Teaching the History of Slavery and Resistance February 1, 2018

At the Zinn Education Project, we applaud the new Southern Poverty Law Center (SPLC) Report Teaching the Hard History of American Slavery, which highlights how schools inadequately teach the crucial history of enslavement in the United States. Too often this history is sanitized, sidestepped, or glossed over. The history of slavery and the resistance to it should be central to every U.S. history classroom.

The Zinn Education Project is preparing new lessons for release later this year on abolition, the Civil War, and Reconstruction. Below are some of the many free resources we have available for teachers to help their students better confront the “hard history” of slavery and the resistance that challenged, and ultimately overthrew, the slave system. The lessons also introduce students to the institutionalization of racism in the U.S., helping them to see the ways in which white supremacy continues to dominate our economic and political systems.

The Color Line (Teaching Activity) | Zinn Education Project: Teaching People's History

The Color Line

By Bill Bigelow. A lesson on the countless colonial laws enacted to create division and inequality based on race. This helps students understand the origins of racism in the United States and who benefits.

Download Lesson | Zinn Education Project: Teaching People's History

Constitution Role Play: Whose “More Perfect Union”? and the Constitutional Convention: Who Really Won?

By Bill Bigelow. The U.S. Constitution endorsed slavery and favored the interests of the owning classes. What kind of Constitution would have resulted from founders who were more representative of the entire country—including enslaved people, workers, and farmers? That is the premise of this role play activity.

Download Lesson | Zinn Education Project: Teaching People's History

Frederick Douglass Fights for Freedom

Frederick Douglass Fights for Freedom

By Bill Bigelow. A lesson to introduce students to the numerous and varied ways African Americans resisted their enslavement, using the autobiographical Narrative of the Life of Frederick Douglass.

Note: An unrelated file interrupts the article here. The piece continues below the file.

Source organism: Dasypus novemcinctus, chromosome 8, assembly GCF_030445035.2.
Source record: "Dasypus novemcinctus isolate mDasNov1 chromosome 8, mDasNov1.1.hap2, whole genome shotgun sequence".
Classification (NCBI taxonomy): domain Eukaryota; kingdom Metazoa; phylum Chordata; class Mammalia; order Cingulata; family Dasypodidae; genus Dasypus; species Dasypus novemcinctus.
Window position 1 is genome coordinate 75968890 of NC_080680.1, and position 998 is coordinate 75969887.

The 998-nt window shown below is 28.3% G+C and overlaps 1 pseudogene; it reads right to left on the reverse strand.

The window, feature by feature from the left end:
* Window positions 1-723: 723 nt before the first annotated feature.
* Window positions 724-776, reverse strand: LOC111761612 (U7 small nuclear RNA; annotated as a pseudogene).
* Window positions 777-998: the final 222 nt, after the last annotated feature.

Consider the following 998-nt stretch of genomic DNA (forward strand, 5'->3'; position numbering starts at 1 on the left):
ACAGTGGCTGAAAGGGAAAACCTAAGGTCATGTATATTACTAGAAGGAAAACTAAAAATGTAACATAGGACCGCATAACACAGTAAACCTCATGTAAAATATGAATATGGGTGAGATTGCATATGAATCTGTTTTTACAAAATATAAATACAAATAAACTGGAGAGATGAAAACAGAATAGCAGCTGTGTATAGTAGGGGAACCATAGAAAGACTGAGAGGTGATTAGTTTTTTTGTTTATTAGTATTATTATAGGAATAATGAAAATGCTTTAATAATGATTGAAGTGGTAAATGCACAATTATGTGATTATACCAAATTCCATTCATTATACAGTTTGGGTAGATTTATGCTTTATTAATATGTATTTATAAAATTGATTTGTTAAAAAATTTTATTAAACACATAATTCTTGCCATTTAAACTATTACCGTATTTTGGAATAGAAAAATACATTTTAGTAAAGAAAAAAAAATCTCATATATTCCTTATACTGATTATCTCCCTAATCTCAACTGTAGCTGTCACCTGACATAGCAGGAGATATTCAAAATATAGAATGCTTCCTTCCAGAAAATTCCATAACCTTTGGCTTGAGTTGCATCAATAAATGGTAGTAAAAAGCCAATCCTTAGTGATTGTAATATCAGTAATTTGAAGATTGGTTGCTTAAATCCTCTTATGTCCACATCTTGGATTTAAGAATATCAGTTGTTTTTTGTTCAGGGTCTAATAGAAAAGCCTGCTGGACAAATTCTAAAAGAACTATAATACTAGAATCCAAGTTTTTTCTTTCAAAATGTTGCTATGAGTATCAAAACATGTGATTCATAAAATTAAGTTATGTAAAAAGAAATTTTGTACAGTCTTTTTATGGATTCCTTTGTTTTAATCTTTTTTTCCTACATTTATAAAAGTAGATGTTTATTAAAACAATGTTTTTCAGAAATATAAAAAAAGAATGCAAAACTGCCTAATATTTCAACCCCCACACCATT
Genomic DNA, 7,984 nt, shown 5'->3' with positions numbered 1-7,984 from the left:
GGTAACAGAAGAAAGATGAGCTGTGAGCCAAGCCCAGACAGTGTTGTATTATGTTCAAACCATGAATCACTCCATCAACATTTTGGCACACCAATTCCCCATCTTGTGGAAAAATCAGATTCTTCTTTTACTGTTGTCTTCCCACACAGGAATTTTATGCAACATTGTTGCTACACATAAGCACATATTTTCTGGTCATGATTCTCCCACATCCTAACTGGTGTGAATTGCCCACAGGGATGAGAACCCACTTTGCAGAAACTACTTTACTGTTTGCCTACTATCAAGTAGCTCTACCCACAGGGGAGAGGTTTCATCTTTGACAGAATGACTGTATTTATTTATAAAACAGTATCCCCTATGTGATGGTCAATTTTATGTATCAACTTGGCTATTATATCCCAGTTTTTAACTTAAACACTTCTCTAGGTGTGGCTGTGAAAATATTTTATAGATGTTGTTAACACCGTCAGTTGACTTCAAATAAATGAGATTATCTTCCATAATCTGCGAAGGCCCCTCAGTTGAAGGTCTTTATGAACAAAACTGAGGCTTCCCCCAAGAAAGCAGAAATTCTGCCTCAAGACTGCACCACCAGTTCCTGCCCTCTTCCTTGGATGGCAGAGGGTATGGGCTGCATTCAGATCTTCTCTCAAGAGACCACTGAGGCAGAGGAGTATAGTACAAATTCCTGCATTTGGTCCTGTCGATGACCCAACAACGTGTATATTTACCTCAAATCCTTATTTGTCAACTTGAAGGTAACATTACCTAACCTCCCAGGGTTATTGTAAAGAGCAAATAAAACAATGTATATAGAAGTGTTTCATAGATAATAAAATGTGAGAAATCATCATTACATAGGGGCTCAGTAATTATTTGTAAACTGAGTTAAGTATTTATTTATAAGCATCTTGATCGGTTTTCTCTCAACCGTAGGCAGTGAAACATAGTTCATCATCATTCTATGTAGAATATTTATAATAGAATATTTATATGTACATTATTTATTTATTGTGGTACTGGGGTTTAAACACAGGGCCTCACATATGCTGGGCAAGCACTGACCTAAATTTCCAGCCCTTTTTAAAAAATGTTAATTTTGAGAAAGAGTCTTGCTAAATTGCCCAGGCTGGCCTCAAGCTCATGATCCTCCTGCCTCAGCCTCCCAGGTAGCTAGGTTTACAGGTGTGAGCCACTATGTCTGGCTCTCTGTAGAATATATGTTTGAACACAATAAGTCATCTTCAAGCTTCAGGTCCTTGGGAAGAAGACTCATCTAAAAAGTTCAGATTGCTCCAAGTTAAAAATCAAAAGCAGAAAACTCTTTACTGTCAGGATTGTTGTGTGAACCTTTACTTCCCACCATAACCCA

Download Lesson | Zinn Education Project: Teaching People's History

‘If There Is No Struggle…’: Teaching a People’s History of the Abolition Movement | Zinn Education Project

‘If There Is No Struggle…’: Teaching a People’s History of the Abolition Movement

By Bill Bigelow. In this role play, students become members of the American Anti-Slavery Society, facing many of the real challenges to ending slavery.

Download Lesson | Zinn Education Project: Teaching People's History

Missing from Presidents’ Day: The People They Enslaved (Article) | Zinn Education Project: Teaching People's History

Presidents and Slaves: Helping Students Find the Truth

By Bob Peterson. How a 5th grade teacher and his students conducted research to answer the question: “Which presidents owned people?” Available in Spanish.

Download Lesson | Zinn Education Project: Teaching People's History

Reading Between the Lines (Lesson) | Zinn Education Project

Reading Between the Lines: An Art Contest Helps Students Imagine the Lives of Runaway Slaves

By Thom Thacker and Michael A. Lord. An art contest is used as the basis from which students can examine primary historical documents (advertisements for runaway slaves) to gain a deeper understanding of the institution of slavery in the North.

Download Lesson | Zinn Education Project: Teaching People's History

Reclaiming Hidden History: Students Create a Slavery Walking Tour in Manhattan (Teaching Activity) | Zinn Education Project: Teaching People's History

Reclaiming Hidden History: Students Create a Slavery Walking Tour in Manhattan

By Alan J. Singer. How a teacher and his students organized a tour of the hidden history of slavery in New York.

Download Lesson | Zinn Education Project: Teaching People's History

 

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